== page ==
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Scott Snyder & Greg Capullo’s Run on Batman – Endgame (Review)

This March sees the release of Batman vs. Superman. To celebrate, we’ll be looking at some iconic and modern Batman and Superman stories over the course of the month.

Scott Snyder and Greg Capullo’s Batman has been lodged in a constant state of apocalypse.

The duo have framed Batman as a blockbuster comic book, to the point that it seems like Batman stares down the end of all things more often than the rest of the superheroes in Geoff Johns’ Justice League. All of Snyder and Capullo major stories have placed Gotham City on the edge of the abyss, teetering (and even falling) into darkness. It is a sharp contrast to the lower key threats of Snyder’s work on The Black Mirror, very consciously a stylish affectation to reflect the fact that Batman is very much one of the comic book industry’s blockbuster title.

Bringing back the laughs...

Bringing back the laughs…

In The Court of Owls, Gotham finds itself subjected to a long night of terror by an army of undead assassins. In Death of the Family, the Joker carves his way across the city. In Zero Year, the origin of Batman is tied to a disaster on the scale of No Man’s Land. Even outside of his work on the main title, Snyder’s role as “executive producer” of Batman Eternal saw yet another apocalypse visited upon Gotham in a relatively short space of time. It becomes exhausting after a while.

To be fair, it is reasonable to ask whether this is just part of a larger cultural context. Pop culture has always been fascinated with the end of the world, but it seems increasingly fixated on the concept in recent years. The popularity of the zombie genre is just one example, but any list of critically and commercially successful art in the twenty-first century will confront the reader with multiple ends of all things. The Walking Dead, The Road, Mad Max: Fury Road, Jericho, Revolution, Book of Eli, and so on and so forth.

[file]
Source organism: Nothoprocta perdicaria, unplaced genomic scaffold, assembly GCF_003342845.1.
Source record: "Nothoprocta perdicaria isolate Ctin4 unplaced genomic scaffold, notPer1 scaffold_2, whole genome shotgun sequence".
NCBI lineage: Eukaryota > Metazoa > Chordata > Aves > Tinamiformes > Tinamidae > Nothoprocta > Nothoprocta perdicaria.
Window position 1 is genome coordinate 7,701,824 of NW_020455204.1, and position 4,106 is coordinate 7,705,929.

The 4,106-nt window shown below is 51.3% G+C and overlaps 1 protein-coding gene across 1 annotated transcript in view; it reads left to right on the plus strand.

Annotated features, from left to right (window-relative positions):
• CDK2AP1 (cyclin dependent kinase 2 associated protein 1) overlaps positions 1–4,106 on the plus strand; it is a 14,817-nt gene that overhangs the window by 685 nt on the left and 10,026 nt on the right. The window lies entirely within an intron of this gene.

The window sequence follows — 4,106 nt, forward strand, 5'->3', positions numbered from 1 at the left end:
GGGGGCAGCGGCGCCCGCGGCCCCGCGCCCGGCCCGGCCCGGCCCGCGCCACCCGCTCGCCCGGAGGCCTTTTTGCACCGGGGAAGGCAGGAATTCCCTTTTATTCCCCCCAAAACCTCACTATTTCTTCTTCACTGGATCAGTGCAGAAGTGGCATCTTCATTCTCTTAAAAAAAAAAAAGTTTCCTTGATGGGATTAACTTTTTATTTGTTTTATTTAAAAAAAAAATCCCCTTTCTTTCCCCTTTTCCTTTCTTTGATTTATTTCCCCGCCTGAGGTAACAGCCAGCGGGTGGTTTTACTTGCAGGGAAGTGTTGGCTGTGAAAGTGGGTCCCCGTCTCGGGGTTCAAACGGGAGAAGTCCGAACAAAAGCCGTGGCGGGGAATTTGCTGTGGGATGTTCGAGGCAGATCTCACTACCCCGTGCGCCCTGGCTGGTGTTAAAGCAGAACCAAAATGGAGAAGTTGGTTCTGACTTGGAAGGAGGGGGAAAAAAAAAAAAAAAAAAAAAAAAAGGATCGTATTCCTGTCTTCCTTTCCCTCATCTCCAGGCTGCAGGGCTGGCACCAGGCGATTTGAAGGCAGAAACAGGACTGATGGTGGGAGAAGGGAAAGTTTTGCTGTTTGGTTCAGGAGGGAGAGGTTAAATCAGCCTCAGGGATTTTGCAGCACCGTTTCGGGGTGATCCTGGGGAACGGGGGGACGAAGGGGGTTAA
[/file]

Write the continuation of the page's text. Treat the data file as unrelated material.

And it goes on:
"Hm. Maybe we should consider counselling...?"

“Hm. Maybe we should consider counselling…?”

However, popular culture is not just fascinated with post-apocalyptic horror. Increasingly, media engages with the question of what the end of the world will look like, rather than the question of how we might survive it. Fear the Walking Dead depicts the end of the world that led to its sister series. Chris Carter revived The X-Files so that the final episode could depict the end of the world as foreshadowed across the original nine-season run. With advances in CGI, blockbusters like The Avengers and Man of Steel can render destruction on an impossible scale.

As such, Scott Snyder and Greg Capullo’s recurring fascination with the end of all things exists as part of a broader cultural context. Still, the writer and artist seem to position Endgame as the ultimate apocalypse for its two central characters.

Burning down the house...

Burning down the house…

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Grant Morrison’s Run on Action Comics (Review/Retrospective)

This March sees the release of Batman vs. Superman. To celebrate, we’ll be looking at some iconic and modern Batman and Superman stories over the course of the month.

On paper, Grant Morrison and Rag Morales’ Action Comics should have been a slam dunk.

The title was announced as part of DC’s “new 52” relaunch, a resetting of the comic book giant’s continuity beginning in September 2011. Designed to revitalise the line, shoring up sales numbers and providing a clear point of entry, the “new 52” was clearly intended as a “jumping on” point for new and lapsed comic fans. It was bold and radical, an even greater departure for the company than their reboot following Crisis on Infinite Earths back in 1986. The comic book publisher gave themselves a blank slate.

Wow, he IS more powerful than a locomotive...!

Wow, he IS more powerful than a locomotive…!